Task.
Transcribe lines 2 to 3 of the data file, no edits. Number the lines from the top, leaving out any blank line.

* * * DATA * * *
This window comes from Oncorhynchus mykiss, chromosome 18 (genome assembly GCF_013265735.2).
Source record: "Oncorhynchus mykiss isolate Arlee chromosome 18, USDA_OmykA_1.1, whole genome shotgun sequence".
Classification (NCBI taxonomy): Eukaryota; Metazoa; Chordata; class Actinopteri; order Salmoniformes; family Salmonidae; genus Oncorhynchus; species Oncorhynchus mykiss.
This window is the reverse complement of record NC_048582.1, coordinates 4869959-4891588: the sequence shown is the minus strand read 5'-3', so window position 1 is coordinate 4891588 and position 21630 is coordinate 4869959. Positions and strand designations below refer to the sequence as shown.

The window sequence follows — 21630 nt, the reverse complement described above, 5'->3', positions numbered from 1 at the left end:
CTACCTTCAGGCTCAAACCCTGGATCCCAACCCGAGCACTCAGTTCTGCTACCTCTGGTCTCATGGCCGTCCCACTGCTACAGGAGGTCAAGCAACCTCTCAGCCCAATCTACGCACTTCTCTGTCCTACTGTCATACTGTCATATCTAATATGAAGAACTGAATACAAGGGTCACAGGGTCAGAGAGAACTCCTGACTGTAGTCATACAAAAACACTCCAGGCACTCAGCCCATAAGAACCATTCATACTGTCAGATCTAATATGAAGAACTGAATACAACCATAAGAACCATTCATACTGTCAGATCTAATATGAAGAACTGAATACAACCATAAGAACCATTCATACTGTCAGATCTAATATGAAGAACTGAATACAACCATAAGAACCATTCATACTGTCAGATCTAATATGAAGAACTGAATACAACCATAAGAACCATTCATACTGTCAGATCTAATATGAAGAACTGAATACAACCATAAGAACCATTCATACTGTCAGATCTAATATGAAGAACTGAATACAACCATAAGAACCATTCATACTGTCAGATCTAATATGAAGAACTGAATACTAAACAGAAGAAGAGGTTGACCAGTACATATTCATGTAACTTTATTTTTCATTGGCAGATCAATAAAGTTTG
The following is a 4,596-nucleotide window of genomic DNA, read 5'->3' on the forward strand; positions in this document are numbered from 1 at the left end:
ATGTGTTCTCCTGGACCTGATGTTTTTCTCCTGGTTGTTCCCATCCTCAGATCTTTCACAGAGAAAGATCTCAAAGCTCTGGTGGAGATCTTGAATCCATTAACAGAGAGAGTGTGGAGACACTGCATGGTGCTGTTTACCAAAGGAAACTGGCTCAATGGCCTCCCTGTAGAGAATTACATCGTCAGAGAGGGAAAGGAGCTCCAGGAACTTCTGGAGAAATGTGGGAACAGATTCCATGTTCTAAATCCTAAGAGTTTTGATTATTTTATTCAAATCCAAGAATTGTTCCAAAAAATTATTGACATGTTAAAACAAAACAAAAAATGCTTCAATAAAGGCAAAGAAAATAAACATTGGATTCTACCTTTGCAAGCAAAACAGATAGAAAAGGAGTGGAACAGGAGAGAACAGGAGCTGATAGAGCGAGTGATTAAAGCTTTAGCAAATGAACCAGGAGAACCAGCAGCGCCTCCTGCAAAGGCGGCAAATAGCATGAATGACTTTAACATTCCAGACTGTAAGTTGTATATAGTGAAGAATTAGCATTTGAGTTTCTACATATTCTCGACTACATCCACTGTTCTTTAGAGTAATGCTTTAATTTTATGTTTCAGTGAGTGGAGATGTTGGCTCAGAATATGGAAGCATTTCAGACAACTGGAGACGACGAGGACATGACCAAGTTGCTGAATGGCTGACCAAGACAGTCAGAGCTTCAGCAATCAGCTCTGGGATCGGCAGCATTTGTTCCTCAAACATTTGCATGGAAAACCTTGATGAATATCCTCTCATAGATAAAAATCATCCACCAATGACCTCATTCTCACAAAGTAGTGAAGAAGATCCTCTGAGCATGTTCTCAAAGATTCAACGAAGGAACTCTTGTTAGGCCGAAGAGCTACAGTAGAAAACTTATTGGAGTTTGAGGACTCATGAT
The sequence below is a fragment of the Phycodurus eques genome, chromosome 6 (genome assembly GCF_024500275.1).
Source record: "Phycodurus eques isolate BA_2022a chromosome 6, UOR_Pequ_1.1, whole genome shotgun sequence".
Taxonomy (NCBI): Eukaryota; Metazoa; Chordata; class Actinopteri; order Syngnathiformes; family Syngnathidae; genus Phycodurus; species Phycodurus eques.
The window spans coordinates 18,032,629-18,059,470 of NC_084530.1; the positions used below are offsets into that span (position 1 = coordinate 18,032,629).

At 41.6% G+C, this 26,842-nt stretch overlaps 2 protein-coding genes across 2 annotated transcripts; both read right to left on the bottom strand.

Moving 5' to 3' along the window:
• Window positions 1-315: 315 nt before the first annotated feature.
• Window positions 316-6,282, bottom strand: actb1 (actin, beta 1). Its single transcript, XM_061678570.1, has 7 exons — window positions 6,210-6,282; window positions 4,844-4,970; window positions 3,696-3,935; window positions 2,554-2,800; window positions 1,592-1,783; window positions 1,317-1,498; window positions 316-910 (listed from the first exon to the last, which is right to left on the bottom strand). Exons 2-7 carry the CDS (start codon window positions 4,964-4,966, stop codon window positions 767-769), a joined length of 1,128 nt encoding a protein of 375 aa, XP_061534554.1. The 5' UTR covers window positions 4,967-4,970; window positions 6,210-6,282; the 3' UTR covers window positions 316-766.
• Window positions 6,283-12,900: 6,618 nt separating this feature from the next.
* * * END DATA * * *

Source record: "Oncorhynchus mykiss isolate Arlee chromosome 18, USDA_OmykA_1.1, whole genome shotgun sequence".
Classification (NCBI taxonomy): Eukaryota; Metazoa; Chordata; class Actinopteri; order Salmoniformes; family Salmonidae; genus Oncorhynchus; species Oncorhynchus mykiss.